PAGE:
(director: Andrew V. McLaglen; screenwriters: from the story by Stanley L. Hough/James Lee Barrett; cinematographer: William H. Clothier; editor: Robert Simpson; music: Herbert Spencer; cast: John Wayne (Col. John Henry Thomas), Rock Hudson (Col. James Langdon), Lee Meriwether (Margaret Langdon), Marian McCargo (Ann Langdon), Roman Gabriel (Blue Boy), Ben Johnson (Short Grub), Harry Carey Jr. (Soloman Webster), Tony Aguilar (Gen. Rojas), John Agar (Christian), Merlin Olsen (Cpl. Little George, CSA), Melissa Newman (Charlotte Langdon), Jan-Michael Vincent (Lt. Bubba Wilkes CSA), Edward Faulkner (Capt. Anderson, CSA), Dub Taylor (McCartney); Runtime: 119; MPAA Rating: G; producer: Robert L. Jacks; 20th Century Fox; 1969)
“Theme of reconciliation between North and South is well-realized.”
Reviewed by Dennis Schwartz
Warning: spoilers throughout.
A patriotic driven Western set right after the Civil War ends. Andrew V. McLaglen (Victor McLaglen’s son) directs as a homage to John Ford westerns, but shows few signs of having the same talent. It is based on a story by Stanley L. Hough. James Lee Barrett, a close pal of John Wayne and a regular writer of his films, provides the screenplay. William H. Clothier photographs the overwhelming southwestern vistas making the location shots almost as colorful as Rock Hudson’s plumed Confederate hat. The film’s theme of reconciliation between North and South is well-realized, though this routine western sags in spots as if held down by weighted saddle-bags. The big surprise is that not only does Rock hold his own with the Duke, but puts in a more spirited performance.
As the war ends, Union Army Colonel John Henry Thomas retires and takes his adopted Cherokee Indian son Blue Boy (played stiffly by L.A. Ram quarterback Roman Gabriel) and the surviving men from his company to Mexico (including stock characters such as an ornery cook and tough-minded but good-hearted soldiers), where they bring a herd of 3,000 wild horses they sold to representatives of Emperor Maximilian’s government for top dollar. This sale is consummated after Union purchasers try to chisel the Colonel in the horse-trade. At the same time, Confederate Army Colonel James Langdon (Rock Hudson) burns down his plantation rather than to sell out to carpetbaggers and takes a band of discontented Confederate soldiers and their families by wagon train to exile in Mexico as guests of Emperor Maximilian. Among the party is Little George (played by Merlin Olsen with more oomph than his L.A. Ram teammate), a young junior officer (Jan-Michael Vincent) who is pining after the Colonel’s resistant 16-year-old daughter Charlotte, and the Colonel’s always grimacing wife Ann and his pretty widow sister-in-law Margaret (Lee Meriwether)–around for a sort of love interest to John Henry Thomas, though nothing ever materializes. At one point in the wilderness, Margaret is garbed in a gown that Yves St. Laurent could have created.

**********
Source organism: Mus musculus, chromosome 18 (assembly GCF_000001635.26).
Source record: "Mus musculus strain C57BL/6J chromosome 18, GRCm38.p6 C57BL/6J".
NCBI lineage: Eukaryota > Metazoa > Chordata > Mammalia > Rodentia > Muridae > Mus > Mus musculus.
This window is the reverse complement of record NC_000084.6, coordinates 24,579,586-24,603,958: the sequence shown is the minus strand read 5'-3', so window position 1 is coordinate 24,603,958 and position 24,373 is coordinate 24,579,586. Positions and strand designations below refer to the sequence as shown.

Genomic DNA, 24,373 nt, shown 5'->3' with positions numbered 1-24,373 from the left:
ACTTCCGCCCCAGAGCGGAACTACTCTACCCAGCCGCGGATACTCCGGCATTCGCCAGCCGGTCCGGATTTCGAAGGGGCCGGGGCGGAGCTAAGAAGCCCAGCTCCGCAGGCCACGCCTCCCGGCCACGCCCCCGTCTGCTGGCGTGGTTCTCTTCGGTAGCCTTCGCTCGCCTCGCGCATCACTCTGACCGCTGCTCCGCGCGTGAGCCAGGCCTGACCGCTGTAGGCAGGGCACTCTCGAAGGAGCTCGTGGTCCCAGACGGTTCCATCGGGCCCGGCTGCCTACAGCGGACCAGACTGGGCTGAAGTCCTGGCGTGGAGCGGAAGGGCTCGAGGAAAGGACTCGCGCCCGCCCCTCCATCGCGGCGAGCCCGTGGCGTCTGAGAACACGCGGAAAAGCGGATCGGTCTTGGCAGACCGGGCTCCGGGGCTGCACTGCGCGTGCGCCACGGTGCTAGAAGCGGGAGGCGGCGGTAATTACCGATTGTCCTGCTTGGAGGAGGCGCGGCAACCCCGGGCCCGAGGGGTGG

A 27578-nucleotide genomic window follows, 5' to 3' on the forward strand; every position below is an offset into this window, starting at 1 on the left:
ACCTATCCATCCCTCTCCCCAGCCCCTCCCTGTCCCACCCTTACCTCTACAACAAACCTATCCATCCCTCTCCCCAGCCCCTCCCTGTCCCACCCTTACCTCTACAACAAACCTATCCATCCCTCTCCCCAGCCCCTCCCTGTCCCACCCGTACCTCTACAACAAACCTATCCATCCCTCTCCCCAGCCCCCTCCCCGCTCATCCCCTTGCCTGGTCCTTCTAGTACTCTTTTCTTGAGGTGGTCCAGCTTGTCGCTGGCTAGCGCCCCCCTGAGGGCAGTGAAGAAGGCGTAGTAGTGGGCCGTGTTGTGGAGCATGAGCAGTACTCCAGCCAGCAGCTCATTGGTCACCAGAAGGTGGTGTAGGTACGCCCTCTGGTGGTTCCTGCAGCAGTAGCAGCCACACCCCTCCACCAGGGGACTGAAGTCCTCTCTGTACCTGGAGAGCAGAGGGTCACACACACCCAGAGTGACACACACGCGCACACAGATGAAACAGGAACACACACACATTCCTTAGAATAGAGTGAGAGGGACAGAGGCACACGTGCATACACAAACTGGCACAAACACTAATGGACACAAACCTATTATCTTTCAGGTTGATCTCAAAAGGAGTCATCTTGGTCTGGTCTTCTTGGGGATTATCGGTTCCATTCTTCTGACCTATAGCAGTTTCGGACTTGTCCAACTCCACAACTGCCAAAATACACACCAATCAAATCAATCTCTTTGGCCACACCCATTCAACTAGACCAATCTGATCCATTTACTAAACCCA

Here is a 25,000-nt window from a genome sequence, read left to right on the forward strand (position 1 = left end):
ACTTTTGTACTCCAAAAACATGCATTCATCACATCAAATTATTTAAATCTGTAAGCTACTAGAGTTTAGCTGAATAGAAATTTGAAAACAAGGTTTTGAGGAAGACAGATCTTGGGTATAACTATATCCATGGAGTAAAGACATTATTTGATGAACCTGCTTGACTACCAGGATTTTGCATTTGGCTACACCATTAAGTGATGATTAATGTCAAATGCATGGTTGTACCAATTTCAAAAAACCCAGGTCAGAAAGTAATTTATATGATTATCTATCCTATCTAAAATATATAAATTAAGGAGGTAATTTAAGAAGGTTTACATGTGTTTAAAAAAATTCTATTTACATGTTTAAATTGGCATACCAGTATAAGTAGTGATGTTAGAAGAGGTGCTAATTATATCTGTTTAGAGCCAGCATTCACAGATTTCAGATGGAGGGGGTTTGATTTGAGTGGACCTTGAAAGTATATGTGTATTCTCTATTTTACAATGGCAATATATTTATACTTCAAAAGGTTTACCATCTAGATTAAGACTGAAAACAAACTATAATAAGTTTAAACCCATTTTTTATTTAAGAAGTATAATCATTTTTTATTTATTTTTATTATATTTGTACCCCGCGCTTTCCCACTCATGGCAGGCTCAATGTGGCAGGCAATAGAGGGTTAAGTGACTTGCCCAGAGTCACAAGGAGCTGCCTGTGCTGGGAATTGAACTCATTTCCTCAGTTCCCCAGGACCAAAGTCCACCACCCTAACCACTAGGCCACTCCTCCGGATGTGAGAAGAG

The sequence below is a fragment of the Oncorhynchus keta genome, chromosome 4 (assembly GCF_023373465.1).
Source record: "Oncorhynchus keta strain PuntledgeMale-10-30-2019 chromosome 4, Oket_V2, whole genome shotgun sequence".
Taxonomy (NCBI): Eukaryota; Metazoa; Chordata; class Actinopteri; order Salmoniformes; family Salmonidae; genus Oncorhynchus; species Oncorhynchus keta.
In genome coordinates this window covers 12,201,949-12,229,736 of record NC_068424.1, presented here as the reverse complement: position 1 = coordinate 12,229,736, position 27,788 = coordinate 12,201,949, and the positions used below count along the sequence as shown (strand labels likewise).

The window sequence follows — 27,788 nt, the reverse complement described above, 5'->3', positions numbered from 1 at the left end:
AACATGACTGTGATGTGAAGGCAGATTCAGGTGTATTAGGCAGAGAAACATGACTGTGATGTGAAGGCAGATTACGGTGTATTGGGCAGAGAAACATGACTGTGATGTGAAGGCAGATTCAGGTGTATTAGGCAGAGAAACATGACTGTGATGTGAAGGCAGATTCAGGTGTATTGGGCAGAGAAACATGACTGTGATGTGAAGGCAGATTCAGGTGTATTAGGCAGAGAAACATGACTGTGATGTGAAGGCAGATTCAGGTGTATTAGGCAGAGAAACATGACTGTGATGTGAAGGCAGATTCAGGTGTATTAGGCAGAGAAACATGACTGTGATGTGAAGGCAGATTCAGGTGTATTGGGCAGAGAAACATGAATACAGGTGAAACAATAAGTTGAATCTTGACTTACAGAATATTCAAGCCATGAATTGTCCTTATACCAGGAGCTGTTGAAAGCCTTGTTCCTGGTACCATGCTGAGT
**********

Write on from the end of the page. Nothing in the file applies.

In the course of their expedition to Mexico, the two opposing sides meet up and fight off Mexican bandits together. This brings some good will, though the Southerners are still despondent they lost the war. They celebrate together a Fourth of July party hosted by the Rebs and rekindle their allegiances with a good-natured drunken brawl. Blue Boy and Charlotte fall in love by just looking at each other, and in the name of racial harmony their romance prospers–meant to be taken as an optimistic sign the country is becoming united after the war. The problem was their romance was unconvincing and awkwardly achieved.
Unfortunately for Colonel Langdon’s rebs is that their arrival in Durango, Mexico, coincides with the Juarez revolution, and they are given a feast and then taken prisoners by General Rojas (Tony Aguilar). Rojas orders Langdon to ride out to Thomas’s camp and get him to surrender the horses to the revolution or else all the Southerners will be shot. After opting for saving human lives over making money and not getting mixed up in a foreign country’s war, the two colonels have had enough of Mexico and cross the Rio Grande back to the ‘good old’ USA.
REVIEWED ON 11/6/2004 GRADE: C+